The SHWI's report is its second, and covers the two years to the end of 1992. Many of its main findings are expressed in language remarkably similar to that of the first report - and it again lacks the essential quantitative information needed to evaluate the real state of waste management in Scotland and how it has changed over the past two years.
In 1991, the SHWI reported a "continuing improvement" in waste management standards. The latest report notes that standards are "continuing to improve". The 1991 report said there were "few examples of serious problems"; its successor says that "no serious pollution problems have come to light".
Despite the reassuring tone of these conclusions, the report nevertheless shows that there remain serious defects in Scottish waste management - in part bearing out the SHWI's warning two years ago that local authorities lacked the resources to discharge their existing functions, let alone those then about to be newly imposed by the Environmental Protection Act 1990.
"Many" local authorities are continuing to complain that they lack resources - and the SHWI has accepted that "there is some basis for these concerns."
Basic aspects of many authorities' work are not being done. "Some" have yet to separate their waste disposal and regulatory functions, despite being ordered to do so in June 1991. Draft recycling plans had been submitted by only 23 of the 56 authorities by the end of 1992, when the deadline set by the Government was 1 August - and even now only 39 have been sent in (see p 29 ). And only one authority has revised its waste disposal plan since the first plans were drawn up under the Control of Pollution Act 1974.
As in 1991, "many" waste disposal licences and resolutions have never been reviewed - some issued as long ago as the late 1970s - and do not reflect current operational standards. In addition, "some" contain conditions "which leave room for interpretation or are inadequate; most commonly, they are those relating to the descriptions of waste to be disposed, record keeping, and monitoring for both water pollution and gas." And as in 1991, the "fundamental condition which is sometimes omitted or frequently not enforced rigorously enough is the requirement to have full and up-to-date working plans."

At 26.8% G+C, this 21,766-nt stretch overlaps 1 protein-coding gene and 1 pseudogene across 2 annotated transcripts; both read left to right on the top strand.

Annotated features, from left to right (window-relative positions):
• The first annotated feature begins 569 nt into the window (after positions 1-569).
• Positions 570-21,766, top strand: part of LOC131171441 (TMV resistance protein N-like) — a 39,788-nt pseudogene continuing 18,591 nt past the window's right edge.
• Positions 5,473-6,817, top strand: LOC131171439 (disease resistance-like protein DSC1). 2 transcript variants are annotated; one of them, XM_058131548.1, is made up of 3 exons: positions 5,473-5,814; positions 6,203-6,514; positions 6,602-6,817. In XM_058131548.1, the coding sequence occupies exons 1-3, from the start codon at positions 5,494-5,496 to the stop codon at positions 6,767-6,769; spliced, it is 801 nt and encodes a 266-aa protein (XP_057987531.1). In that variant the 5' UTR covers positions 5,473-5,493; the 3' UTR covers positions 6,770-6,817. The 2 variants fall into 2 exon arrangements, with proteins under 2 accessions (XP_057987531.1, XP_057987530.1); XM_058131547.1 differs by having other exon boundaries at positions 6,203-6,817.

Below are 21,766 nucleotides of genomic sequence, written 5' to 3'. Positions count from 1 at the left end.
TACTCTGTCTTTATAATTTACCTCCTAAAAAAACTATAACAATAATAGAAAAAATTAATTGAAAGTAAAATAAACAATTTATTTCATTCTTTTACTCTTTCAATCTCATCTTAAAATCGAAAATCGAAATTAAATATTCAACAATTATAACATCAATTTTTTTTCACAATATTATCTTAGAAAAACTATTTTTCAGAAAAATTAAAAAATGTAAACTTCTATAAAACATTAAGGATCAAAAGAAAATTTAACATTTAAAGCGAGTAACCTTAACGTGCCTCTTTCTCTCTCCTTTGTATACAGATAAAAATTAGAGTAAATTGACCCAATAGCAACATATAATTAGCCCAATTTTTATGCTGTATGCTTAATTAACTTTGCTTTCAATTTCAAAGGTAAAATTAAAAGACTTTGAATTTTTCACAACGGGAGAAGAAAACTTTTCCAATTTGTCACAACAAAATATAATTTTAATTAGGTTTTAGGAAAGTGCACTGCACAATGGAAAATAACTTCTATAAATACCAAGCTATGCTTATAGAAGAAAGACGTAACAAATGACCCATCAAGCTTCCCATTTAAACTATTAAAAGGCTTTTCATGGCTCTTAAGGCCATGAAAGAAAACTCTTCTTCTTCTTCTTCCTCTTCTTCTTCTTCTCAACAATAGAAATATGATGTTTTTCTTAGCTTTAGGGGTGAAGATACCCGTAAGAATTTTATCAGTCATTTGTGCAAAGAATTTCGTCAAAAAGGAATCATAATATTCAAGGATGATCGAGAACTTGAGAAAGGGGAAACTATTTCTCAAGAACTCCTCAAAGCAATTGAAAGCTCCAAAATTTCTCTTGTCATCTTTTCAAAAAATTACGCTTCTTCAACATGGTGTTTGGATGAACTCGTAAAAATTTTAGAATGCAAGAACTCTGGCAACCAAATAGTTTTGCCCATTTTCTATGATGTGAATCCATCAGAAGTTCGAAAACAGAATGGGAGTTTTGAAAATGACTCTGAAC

"Some" authorities keep good records of site inspections, the report says. But "others keep few formal records". The report urges authorities "to strive to the achieve the frequencies of site inspection necessary to give effective and consistent control" - suggesting that some are currently falling short.
A total of 743 landfill sites have been identified as having the potential to generate gas. Of these, 468 have development within 250 metres. Appropriate monitoring regimes have been introduced at "many" sites, the report says, and no "serious" gas incidents have been reported.
On leachate, the report says that treatment measures are in operation at 70 sites, while leachate monitoring was being carried out at 113 landfills in 1991. This compares with a total of 350 operational landfills in Scotland. Leachate was being monitored at 26% of operational private sector landfills in 1991, compared with 48% of public sector sites.
Landfill standards generally "vary considerably between sites and throughout the country," the report says, being poorer at "some" older sites. The SHWI says it was "disappointed by the attitude of some operators, both public and private, who are content to operate their sites to minimal standards and leave it to the waste regulatory authorities to keep them in check." Random tipping, inadequate cover, litter control and record keeping, and lack of a phased restoration policy are the "most common grounds for adverse comment" - much, indeed, as they were in 1991.
On "special waste", the report observes that "deliberate abuse" of the consignment procedure is not "widespread". "Most" consignments are properly documented.
Again as in 1991, formal enforcement action outside the central belt of Scotland has been very rare. In 1991, 12 cases were reported to Procurators Fiscal for prosecution.
Dissatisfaction with Fiscals' performance in pursuing legal action and the small fines imposed on polluters is commonplace among Scotland's river purification boards (ENDS Report 203, pp 27-28). A "number" of waste regulation authorities feel likewise and told the SHWI that enforcement could be eased if a Fiscal specialising in environmental cases was appointed. And "some" suggested that fines were "in many instances, too light to be of any deterrent value".